“Dumping” specialty hospital was my biggest disappointment – Indian diplomat

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…says such facility needed in Guyana

Outgoing Indian High Commissioner to Guyana, Venkatachalam Mahalingam, said he was disappointed that the Specialty Hospital Project, which had been marred in controversy since its initial stage, did not take off ground.

The US$18 million project, which was being funded by the India Export/Import (EXIM) Bank via a line of credit (LOC), was dropped in 2016 after the contracted company, Fedders Lloyd Corporation Limited – was handpicked by the coalition administration— was blacklisted by the World Bank until 2020 over fraud and corruption practices.

The Guyanese Government subsequently announced that the project was “dead”. This, according to High Commissioner Mahalingam, was his biggest disappointment.

Outgoing Indian High Commissioner Venkatachalam Mahalingam

“The revival of the specialty hospital would have been my biggest achievement and dumping the specialty hospital a second time was the biggest disappointment for me,” the Indian Diplomat said during an exclusive interview with Guyana Times.

The Special Hospital Project started under the People’s Progressive Party/Civic administration (PPP/C) and back in 2012, the contract was awarded to India-based Company, Surendra Engineering Corporation Limited. However, citing instances of alleged fraud and delays, the Donald Ramotar administration in 2014 announced that it had terminated the contract with the India-based company and subsequently filed a lawsuit against it for failing to honour its obligations.

Scrapped project

While in the Opposition, both the A Partnership for National Unity (APNU) and Alliance for Change (AFC), before they collated, had opposed the US$18 million project and upon their assumption to office in 2015, decided to scrap the project, which had already expended some US$4 million on certain preliminary works. The coalition Government then approached India to divert the remaining $13.8 million towards improving the country’s primary healthcare service by upgrading three public hospitals across the country.

According to Mahalingam, he had assured the then new Government that both projects can be pursued.

“I told them that Government of Guyana can do both projects because both are required and they agreed. Then we went back to the original listing and we saw how we can do it. One of the bidders, who was willing to do the project, was identified… Then when we made the final decision about reviving the project and the contractor was awarded the contract for constructing the specialty hospital, that contractor was blacklisted by the World Bank. It was just on the last few days and that was really a disappointment for me and you can see till today the specialty hospital is not there,” he assured

Guyana needs a specialty hospital

However, the Indian diplomat noted that such a facility is much needed in Guyana, especially with the upcoming economic development the country is about to experience as a result of the oil boom when production commences early next year.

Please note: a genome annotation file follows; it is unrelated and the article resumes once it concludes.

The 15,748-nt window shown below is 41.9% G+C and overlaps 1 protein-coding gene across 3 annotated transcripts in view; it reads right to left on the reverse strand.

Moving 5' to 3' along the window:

The PPP/C regime was hoping that the specialty hospital would be a catalyst in creating “health tourism” here in Guyana by pulling foreigners and overseas-based Guyanese to Guyana.

Asked whether his Government would be willing to still fund such a project should it be picked up in the future, the Indian diplomat responded in the affirmative but explained that it would have to be an entirely new project and not the continuation of the previous one.

Nevertheless, Mahalingam noted that he will not rule out this ever happening. In fact, he revealed that after the project was cancelled, some Indian investor had approached him about reviving the project but nothing ever materialised. Today, however, the Indian diplomat said he would encourage anyone interested to go ahead.

When asked, Mahalingam, who has concluded a five-year tenure in Guyana, told this newspaper that the specialty hospital project would’ve been his biggest achievement in Guyana had it been pursued.

“When I revived a kind of a dead project and then it was moving forward and was about to taken off (a second time), I thought that this is going to be an iconic structure that I would leave as a High Commissioner of India… I thought definitely this project will go through because it was going to be done in one and a half years, and I had more than that before I had to leave… It was my greatest disappointment also when the specialty hospital fell through…,” the Diplomat asserted.

Meanwhile, the Texila American University (TAU) in Guyana had announced back in 2017 that it was mulling constructing a specialty hospital at its Providence, East Bank Demerara complex. Guyana’s growing popularity as the destination of choice for overseas medical studies was a driving factor behind this consideration, the University had explained.

In fact, TAU President, Saju Bhaskar, had stated at the time that the institution was undertaking a market study for the planned project to examine the prospects of such a facility, which would cater for the provision of medical services such as neurology, urology and cancer treatments.